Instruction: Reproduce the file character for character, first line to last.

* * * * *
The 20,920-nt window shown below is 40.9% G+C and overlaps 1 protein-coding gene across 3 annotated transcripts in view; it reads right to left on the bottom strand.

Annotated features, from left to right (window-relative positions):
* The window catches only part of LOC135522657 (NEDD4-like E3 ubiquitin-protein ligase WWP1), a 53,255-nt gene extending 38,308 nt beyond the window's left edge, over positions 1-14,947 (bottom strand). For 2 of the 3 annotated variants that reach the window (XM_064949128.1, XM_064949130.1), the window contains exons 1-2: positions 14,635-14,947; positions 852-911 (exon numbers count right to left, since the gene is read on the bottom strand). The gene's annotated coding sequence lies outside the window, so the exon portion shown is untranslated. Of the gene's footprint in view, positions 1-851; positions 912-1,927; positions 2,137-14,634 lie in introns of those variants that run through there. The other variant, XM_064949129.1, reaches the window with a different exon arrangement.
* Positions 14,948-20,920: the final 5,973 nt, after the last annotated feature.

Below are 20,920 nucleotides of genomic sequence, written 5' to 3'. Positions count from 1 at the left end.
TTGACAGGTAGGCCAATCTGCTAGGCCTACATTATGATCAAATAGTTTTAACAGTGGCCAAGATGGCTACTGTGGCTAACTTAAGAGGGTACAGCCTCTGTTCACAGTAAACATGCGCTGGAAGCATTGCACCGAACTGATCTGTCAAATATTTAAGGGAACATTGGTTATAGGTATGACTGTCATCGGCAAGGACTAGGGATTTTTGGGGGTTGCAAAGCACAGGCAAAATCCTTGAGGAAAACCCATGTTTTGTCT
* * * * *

The 20,920-nt window shown below is 40.9% G+C and overlaps 1 protein-coding gene across 3 annotated transcripts in view; it reads right to left on the bottom strand.

Annotated features, from left to right (window-relative positions):
* The window catches only part of LOC135522657 (NEDD4-like E3 ubiquitin-protein ligase WWP1), a 53,255-nt gene extending 38,308 nt beyond the window's left edge, over positions 1-14,947 (bottom strand). For 2 of the 3 annotated variants that reach the window (XM_064949128.1, XM_064949130.1), the window contains exons 1-2: positions 14,635-14,947; positions 852-911 (exon numbers count right to left, since the gene is read on the bottom strand). The gene's annotated coding sequence lies outside the window, so the exon portion shown is untranslated. Of the gene's footprint in view, positions 1-851; positions 912-1,927; positions 2,137-14,634 lie in introns of those variants that run through there. The other variant, XM_064949129.1, reaches the window with a different exon arrangement.
* Positions 14,948-20,920: the final 5,973 nt, after the last annotated feature.

Below are 20,920 nucleotides of genomic sequence, written 5' to 3'. Positions count from 1 at the left end.
TTGACAGGTAGGCCAATCTGCTAGGCCTACATTATGATCAAATAGTTTTAACAGTGGCCAAGATGGCTACTGTGGCTAACTTAAGAGGGTACAGCCTCTGTTCACAGTAAACATGCGCTGGAAGCATTGCACCGAACTGATCTGTCAAATATTTAAGGGAACATTGGTTATAGGTATGACTGTCATCGGCAAGGACTAGGGATTTTTGGGGGTTGCAAAGCACAGGCAAAATCCTTGAGGAAAACCCATGTTTTGTCT